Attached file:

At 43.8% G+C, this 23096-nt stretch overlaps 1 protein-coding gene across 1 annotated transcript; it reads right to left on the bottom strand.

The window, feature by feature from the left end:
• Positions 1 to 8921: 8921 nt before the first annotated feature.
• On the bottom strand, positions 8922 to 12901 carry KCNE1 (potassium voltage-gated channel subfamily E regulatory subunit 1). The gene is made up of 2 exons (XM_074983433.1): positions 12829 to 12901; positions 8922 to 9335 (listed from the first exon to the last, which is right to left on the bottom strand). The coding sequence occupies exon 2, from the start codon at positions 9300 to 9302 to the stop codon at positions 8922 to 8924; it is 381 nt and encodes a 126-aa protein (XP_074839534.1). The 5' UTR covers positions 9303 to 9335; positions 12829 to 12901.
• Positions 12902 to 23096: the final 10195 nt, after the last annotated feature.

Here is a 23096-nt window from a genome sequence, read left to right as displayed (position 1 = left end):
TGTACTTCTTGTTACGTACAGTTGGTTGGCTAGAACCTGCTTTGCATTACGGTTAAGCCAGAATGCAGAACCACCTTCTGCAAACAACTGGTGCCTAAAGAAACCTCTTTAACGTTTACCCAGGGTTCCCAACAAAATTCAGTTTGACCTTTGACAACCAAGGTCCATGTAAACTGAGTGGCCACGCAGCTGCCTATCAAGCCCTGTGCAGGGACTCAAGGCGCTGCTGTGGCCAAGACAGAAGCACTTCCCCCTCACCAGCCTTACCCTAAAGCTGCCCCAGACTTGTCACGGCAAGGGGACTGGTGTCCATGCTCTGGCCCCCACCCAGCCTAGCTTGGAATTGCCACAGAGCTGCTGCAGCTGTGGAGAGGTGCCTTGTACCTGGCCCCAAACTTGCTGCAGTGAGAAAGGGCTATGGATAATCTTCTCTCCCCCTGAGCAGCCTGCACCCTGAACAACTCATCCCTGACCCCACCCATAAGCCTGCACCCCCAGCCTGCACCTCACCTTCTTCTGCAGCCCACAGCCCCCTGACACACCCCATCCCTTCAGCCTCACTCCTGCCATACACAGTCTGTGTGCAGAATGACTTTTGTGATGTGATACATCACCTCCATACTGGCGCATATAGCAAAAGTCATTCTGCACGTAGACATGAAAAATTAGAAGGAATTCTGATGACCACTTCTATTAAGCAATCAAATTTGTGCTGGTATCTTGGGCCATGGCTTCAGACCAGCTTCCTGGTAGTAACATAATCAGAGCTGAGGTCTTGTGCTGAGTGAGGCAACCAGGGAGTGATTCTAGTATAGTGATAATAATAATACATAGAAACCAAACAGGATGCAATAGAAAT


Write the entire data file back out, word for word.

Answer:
At 43.8% G+C, this 23096-nt stretch overlaps 1 protein-coding gene across 1 annotated transcript; it reads right to left on the bottom strand.

The window, feature by feature from the left end:
• Positions 1 to 8921: 8921 nt before the first annotated feature.
• On the bottom strand, positions 8922 to 12901 carry KCNE1 (potassium voltage-gated channel subfamily E regulatory subunit 1). The gene is made up of 2 exons (XM_074983433.1): positions 12829 to 12901; positions 8922 to 9335 (listed from the first exon to the last, which is right to left on the bottom strand). The coding sequence occupies exon 2, from the start codon at positions 9300 to 9302 to the stop codon at positions 8922 to 8924; it is 381 nt and encodes a 126-aa protein (XP_074839534.1). The 5' UTR covers positions 9303 to 9335; positions 12829 to 12901.
• Positions 12902 to 23096: the final 10195 nt, after the last annotated feature.

Here is a 23096-nt window from a genome sequence, read left to right as displayed (position 1 = left end):
TGTACTTCTTGTTACGTACAGTTGGTTGGCTAGAACCTGCTTTGCATTACGGTTAAGCCAGAATGCAGAACCACCTTCTGCAAACAACTGGTGCCTAAAGAAACCTCTTTAACGTTTACCCAGGGTTCCCAACAAAATTCAGTTTGACCTTTGACAACCAAGGTCCATGTAAACTGAGTGGCCACGCAGCTGCCTATCAAGCCCTGTGCAGGGACTCAAGGCGCTGCTGTGGCCAAGACAGAAGCACTTCCCCCTCACCAGCCTTACCCTAAAGCTGCCCCAGACTTGTCACGGCAAGGGGACTGGTGTCCATGCTCTGGCCCCCACCCAGCCTAGCTTGGAATTGCCACAGAGCTGCTGCAGCTGTGGAGAGGTGCCTTGTACCTGGCCCCAAACTTGCTGCAGTGAGAAAGGGCTATGGATAATCTTCTCTCCCCCTGAGCAGCCTGCACCCTGAACAACTCATCCCTGACCCCACCCATAAGCCTGCACCCCCAGCCTGCACCTCACCTTCTTCTGCAGCCCACAGCCCCCTGACACACCCCATCCCTTCAGCCTCACTCCTGCCATACACAGTCTGTGTGCAGAATGACTTTTGTGATGTGATACATCACCTCCATACTGGCGCATATAGCAAAAGTCATTCTGCACGTAGACATGAAAAATTAGAAGGAATTCTGATGACCACTTCTATTAAGCAATCAAATTTGTGCTGGTATCTTGGGCCATGGCTTCAGACCAGCTTCCTGGTAGTAACATAATCAGAGCTGAGGTCTTGTGCTGAGTGAGGCAACCAGGGAGTGATTCTAGTATAGTGATAATAATAATACATAGAAACCAAACAGGATGCAATAGAAAT